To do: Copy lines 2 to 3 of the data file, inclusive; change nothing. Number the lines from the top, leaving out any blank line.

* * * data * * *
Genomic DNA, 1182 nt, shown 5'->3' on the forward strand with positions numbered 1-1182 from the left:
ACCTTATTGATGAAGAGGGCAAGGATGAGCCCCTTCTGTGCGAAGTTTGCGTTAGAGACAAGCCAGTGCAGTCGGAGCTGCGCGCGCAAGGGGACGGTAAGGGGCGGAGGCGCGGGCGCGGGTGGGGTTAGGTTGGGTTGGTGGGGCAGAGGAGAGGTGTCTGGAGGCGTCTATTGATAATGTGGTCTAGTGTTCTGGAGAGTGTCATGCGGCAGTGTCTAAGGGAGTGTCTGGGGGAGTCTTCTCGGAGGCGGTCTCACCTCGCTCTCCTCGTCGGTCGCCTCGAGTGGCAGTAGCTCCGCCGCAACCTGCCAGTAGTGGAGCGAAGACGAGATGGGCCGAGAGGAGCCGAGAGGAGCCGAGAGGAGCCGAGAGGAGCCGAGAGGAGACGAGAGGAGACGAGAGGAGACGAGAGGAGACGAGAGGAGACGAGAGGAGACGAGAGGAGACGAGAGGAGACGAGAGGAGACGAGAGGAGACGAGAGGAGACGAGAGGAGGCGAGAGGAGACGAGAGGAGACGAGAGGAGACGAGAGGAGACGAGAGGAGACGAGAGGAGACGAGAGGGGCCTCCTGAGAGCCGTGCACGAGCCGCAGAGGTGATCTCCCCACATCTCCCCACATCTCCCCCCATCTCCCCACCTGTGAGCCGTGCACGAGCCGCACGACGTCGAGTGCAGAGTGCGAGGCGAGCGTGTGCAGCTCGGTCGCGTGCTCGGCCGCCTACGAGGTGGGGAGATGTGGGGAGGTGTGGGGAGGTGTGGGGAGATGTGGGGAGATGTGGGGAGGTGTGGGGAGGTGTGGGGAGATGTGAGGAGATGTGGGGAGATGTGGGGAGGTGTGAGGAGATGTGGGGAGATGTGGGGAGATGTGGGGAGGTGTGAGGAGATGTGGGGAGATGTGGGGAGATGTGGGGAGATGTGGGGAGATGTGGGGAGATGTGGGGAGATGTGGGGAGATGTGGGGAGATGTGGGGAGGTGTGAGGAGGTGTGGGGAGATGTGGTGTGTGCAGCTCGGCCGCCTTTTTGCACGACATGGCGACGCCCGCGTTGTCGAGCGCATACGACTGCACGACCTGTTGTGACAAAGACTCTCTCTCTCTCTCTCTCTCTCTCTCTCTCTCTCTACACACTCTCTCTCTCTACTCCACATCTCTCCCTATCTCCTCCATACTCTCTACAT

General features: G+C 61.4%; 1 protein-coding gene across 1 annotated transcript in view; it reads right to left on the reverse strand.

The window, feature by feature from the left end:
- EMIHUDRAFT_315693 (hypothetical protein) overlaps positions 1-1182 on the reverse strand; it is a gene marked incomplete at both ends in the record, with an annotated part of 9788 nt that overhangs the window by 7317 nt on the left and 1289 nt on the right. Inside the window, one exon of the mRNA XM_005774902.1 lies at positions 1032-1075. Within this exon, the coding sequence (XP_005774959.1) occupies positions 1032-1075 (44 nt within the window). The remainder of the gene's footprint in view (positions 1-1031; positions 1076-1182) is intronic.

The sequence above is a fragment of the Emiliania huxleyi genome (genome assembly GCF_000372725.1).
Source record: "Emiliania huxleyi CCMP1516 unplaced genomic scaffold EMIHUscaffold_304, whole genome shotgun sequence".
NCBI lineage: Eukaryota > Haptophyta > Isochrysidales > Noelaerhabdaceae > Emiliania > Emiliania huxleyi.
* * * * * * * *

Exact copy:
ACCTTATTGATGAAGAGGGCAAGGATGAGCCCCTTCTGTGCGAAGTTTGCGTTAGAGACAAGCCAGTGCAGTCGGAGCTGCGCGCGCAAGGGGACGGTAAGGGGCGGAGGCGCGGGCGCGGGTGGGGTTAGGTTGGGTTGGTGGGGCAGAGGAGAGGTGTCTGGAGGCGTCTATTGATAATGTGGTCTAGTGTTCTGGAGAGTGTCATGCGGCAGTGTCTAAGGGAGTGTCTGGGGGAGTCTTCTCGGAGGCGGTCTCACCTCGCTCTCCTCGTCGGTCGCCTCGAGTGGCAGTAGCTCCGCCGCAACCTGCCAGTAGTGGAGCGAAGACGAGATGGGCCGAGAGGAGCCGAGAGGAGCCGAGAGGAGCCGAGAGGAGCCGAGAGGAGACGAGAGGAGACGAGAGGAGACGAGAGGAGACGAGAGGAGACGAGAGGAGACGAGAGGAGACGAGAGGAGACGAGAGGAGACGAGAGGAGACGAGAGGAGACGAGAGGAGGCGAGAGGAGACGAGAGGAGACGAGAGGAGACGAGAGGAGACGAGAGGAGACGAGAGGAGACGAGAGGGGCCTCCTGAGAGCCGTGCACGAGCCGCAGAGGTGATCTCCCCACATCTCCCCACATCTCCCCCCATCTCCCCACCTGTGAGCCGTGCACGAGCCGCACGACGTCGAGTGCAGAGTGCGAGGCGAGCGTGTGCAGCTCGGTCGCGTGCTCGGCCGCCTACGAGGTGGGGAGATGTGGGGAGGTGTGGGGAGGTGTGGGGAGATGTGGGGAGATGTGGGGAGGTGTGGGGAGGTGTGGGGAGATGTGAGGAGATGTGGGGAGATGTGGGGAGGTGTGAGGAGATGTGGGGAGATGTGGGGAGATGTGGGGAGGTGTGAGGAGATGTGGGGAGATGTGGGGAGATGTGGGGAGATGTGGGGAGATGTGGGGAGATGTGGGGAGATGTGGGGAGATGTGGGGAGATGTGGGGAGGTGTGAGGAGGTGTGGGGAGATGTGGTGTGTGCAGCTCGGCCGCCTTTTTGCACGACATGGCGACGCCCGCGTTGTCGAGCGCATACGACTGCACGACCTGTTGTGACAAAGACTCTCTCTCTCTCTCTCTCTCTCTCTCTCTCTCTCTACACACTCTCTCTCTCTACTCCACATCTCTCCCTATCTCCTCCATACTCTCTACAT

General features: G+C 61.4%; 1 protein-coding gene across 1 annotated transcript in view; it reads right to left on the reverse strand.